STM32F103 is built upon an ARM Cortex M3 CPU, that uses the ARMv7-M instruction set. ARM is quite common when you are used to embedded device reverse-engineering, so I had to choose my weapon: a well-known disassembler like IDA Pro or a new-comer like Ghidra ? I decided to use Ghidra in order to test it on a real embedded firmware.

I loaded the firmware with Ghidra, added the GPIO ports A and B memory mapping, the same for RAM, and started looking at the disassembled code. I searched for instructions reading or writing to GPIO ports A and B (at addresses 0x40010808, 0x4001080C, 0x40010C08 and 0x40010C0C). I quickly noticed many functions that perform read operations on some of these addresses, and decided to use Ghidra's decompiler to see what it's worth. Jeez, it was pretty clear code that decompiler produced !

The image below shows the decompiled code of function at address 0x080005d8:

DAT_08000d6c is the address of a DWORD containing 0x40010C08 which is the GPIOB_IDR register. Each bit of this register represents a bit of PORTB. This above routine checks if button connected to PB9 (BTN_O) is pressed, and returns true if it is, false otherwise. Let's look for cross-references:

Function at address 0x08001c7c stores a pointer to this button checking function at address 0x200000bc + 0x10, along with 6 other similar functions (evaluating states respectively for buttons X, O, square, triangle, OK, and combinations of triangle+X and square+O).
This array of pointers (starting at 0x200000bc) is used by function at address 0x08001a74 to debounce a specific button, while function at address 0x08001e76 loops on every possible buttons and debounce them one after another. This routine is called by a wrapper function at 0x080021dc, which is called by a function at 0x08001358 called by another wrapper at 0x08001350. This latter is referenced in the vector table at offset 0x3C, defined as the SysTick vector.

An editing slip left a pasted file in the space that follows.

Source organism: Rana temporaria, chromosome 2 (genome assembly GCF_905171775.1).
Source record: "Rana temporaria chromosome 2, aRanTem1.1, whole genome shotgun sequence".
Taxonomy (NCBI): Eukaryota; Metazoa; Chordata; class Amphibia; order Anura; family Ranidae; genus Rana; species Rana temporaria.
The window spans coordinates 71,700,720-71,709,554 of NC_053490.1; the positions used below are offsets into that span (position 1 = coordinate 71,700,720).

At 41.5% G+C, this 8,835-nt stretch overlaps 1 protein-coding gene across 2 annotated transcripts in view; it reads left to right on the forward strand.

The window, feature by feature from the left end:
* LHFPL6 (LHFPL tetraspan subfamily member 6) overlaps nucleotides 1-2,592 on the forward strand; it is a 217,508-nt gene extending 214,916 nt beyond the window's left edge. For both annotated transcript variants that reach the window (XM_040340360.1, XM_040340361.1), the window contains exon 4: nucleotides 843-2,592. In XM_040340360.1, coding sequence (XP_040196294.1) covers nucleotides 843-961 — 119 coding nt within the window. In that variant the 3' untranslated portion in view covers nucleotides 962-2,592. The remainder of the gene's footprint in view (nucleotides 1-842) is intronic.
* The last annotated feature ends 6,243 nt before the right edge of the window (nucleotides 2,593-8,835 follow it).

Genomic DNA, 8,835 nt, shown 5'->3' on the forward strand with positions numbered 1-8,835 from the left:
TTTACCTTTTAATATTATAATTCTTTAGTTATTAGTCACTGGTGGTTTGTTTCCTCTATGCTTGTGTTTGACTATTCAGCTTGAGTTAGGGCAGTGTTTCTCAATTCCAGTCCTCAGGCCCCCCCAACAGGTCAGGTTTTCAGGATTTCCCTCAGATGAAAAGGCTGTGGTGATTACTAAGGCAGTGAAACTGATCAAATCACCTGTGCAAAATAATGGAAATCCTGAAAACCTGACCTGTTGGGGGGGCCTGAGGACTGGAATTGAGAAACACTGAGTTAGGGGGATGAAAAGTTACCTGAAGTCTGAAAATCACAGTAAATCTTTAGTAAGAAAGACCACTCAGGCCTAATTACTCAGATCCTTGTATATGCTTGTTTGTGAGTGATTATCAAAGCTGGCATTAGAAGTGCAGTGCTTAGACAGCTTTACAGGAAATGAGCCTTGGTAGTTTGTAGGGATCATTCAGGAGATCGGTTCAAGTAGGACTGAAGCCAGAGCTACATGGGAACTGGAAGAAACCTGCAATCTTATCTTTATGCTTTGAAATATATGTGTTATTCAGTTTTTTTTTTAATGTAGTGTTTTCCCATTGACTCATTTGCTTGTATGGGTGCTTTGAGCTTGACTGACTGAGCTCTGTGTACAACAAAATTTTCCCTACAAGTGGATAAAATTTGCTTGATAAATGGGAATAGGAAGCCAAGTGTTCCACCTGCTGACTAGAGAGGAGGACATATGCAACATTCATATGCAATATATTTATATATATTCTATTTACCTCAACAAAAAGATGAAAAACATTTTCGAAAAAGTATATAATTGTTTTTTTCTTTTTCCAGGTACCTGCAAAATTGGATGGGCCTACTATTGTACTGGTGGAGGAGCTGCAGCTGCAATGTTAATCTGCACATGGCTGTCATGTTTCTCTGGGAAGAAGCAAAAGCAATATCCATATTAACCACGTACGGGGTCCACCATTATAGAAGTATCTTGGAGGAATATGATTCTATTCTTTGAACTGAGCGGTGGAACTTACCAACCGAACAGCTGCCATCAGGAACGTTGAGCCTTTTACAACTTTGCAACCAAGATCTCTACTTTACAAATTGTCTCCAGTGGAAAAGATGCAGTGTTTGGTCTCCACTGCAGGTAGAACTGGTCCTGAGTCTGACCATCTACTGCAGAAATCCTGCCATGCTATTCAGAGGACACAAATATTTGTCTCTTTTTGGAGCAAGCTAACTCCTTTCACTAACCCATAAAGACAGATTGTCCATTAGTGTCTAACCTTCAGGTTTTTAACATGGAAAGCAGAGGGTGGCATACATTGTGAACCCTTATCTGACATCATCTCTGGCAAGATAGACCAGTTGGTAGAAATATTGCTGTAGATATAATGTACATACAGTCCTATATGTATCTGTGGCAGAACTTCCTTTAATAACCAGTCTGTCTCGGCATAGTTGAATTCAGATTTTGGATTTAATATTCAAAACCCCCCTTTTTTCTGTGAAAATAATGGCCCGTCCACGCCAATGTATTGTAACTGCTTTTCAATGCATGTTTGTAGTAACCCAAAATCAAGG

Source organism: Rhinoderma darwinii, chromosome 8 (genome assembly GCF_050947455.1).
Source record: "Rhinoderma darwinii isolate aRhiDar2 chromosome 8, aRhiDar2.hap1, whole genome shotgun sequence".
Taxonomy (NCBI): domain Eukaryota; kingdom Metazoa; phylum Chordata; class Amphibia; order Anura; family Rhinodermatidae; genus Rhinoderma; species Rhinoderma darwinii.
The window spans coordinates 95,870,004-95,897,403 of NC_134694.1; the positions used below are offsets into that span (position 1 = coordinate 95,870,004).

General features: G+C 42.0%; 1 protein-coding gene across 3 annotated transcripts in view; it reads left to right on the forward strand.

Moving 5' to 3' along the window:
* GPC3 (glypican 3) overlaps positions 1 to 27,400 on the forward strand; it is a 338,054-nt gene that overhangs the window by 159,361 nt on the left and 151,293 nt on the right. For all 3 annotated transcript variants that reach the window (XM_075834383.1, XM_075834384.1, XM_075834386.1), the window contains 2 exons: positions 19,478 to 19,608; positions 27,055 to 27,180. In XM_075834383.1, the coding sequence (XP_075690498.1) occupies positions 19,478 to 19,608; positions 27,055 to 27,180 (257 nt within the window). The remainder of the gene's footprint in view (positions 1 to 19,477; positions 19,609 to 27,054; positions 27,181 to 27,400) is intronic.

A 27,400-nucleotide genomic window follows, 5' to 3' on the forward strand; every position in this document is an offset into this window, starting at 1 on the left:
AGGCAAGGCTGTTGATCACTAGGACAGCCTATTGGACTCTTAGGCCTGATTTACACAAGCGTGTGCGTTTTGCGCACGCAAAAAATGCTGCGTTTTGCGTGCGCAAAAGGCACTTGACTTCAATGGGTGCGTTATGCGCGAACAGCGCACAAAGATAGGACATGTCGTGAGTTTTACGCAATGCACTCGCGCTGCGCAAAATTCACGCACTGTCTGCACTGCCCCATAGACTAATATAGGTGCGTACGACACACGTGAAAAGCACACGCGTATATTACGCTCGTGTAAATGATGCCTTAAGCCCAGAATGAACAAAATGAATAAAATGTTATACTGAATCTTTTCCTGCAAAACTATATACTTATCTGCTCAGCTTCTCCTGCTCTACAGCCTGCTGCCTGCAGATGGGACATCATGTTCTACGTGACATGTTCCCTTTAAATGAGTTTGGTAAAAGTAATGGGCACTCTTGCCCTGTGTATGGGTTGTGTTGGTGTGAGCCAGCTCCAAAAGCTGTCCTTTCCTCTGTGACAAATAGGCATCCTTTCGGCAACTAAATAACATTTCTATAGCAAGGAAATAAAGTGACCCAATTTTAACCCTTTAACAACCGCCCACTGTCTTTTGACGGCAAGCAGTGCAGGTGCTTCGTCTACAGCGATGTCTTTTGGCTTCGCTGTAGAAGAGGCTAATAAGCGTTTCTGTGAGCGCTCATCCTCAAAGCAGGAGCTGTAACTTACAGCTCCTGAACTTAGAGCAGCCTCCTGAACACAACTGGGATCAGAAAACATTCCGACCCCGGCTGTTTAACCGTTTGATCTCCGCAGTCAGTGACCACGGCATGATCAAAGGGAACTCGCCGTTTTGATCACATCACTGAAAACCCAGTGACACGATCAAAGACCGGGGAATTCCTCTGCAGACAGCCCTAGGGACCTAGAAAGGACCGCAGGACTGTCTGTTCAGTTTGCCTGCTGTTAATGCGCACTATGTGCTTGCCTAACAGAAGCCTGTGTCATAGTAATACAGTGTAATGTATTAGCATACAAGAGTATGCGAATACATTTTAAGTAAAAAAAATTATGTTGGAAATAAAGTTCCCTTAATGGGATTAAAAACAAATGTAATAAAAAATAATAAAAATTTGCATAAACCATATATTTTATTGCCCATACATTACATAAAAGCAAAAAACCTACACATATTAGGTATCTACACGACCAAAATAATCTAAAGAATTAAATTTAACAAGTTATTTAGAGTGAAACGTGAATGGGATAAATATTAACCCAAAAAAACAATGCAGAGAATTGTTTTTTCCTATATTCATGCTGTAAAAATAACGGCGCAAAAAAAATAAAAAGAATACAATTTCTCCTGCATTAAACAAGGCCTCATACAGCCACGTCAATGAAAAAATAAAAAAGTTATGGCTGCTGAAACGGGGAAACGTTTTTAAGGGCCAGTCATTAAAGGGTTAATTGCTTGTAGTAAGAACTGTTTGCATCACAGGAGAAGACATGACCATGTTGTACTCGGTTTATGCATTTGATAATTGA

Basically, the badge uses a system timer to regularly check the state of every buttons, which is then stored in an array at 0x2000012c (this operation is performed by a function at 0x08001ef8).


Locating the main()

The main routine is generally called by the Reset vector, so it could be a good idea to start from there. Reset vector is stored at offset +0x4 (i.e. at address 0x08000004), so let's have a look at it:

Reset vector is a function located at address 0x08000199. This routine calls two other functions, pointed by two dwords stored respectively at address 0x080001c0 and 0x080001c4. The first one seems to perform some initialization stuff, while the second one seems more interesting. It calls a function at address 0x0800321c that contains a series of loops, which is somehow what we are expecting for a main function: it loops over and over, dealing with inputs and outputs. Moreover, there is a call to function 0x08001b40 at address 0x0800330c: this function checks the array at address 0x2000012c and therefore is used to retrieve the state of every buttons !

Function at address 0x080019dc is a delay function, looping until a specific condition is met. Function at address 0x08002474 is more cryptic, but a quick look at the possible second parameter values reveals its role: this function switches off and on the series of 8 LEDs on the badge. When the badge is powered on, these LEDs blink. This effect is indeed produced by the loop at address 0x0800323a, that calls successively this function with the first parameter to 1 and then 0, while the second one is 0xff. Again, a different LEDs combination is shown when a keypress is detected (returned by function at 0x08001b40): 0x11 when button triangle is pressed, 0x44 when button O is pressed, 0x22 when button square is pressed and 0x88 when button X is pressed. These various combinations are used to switch on the LEDs corresponding to the column of the pressed button.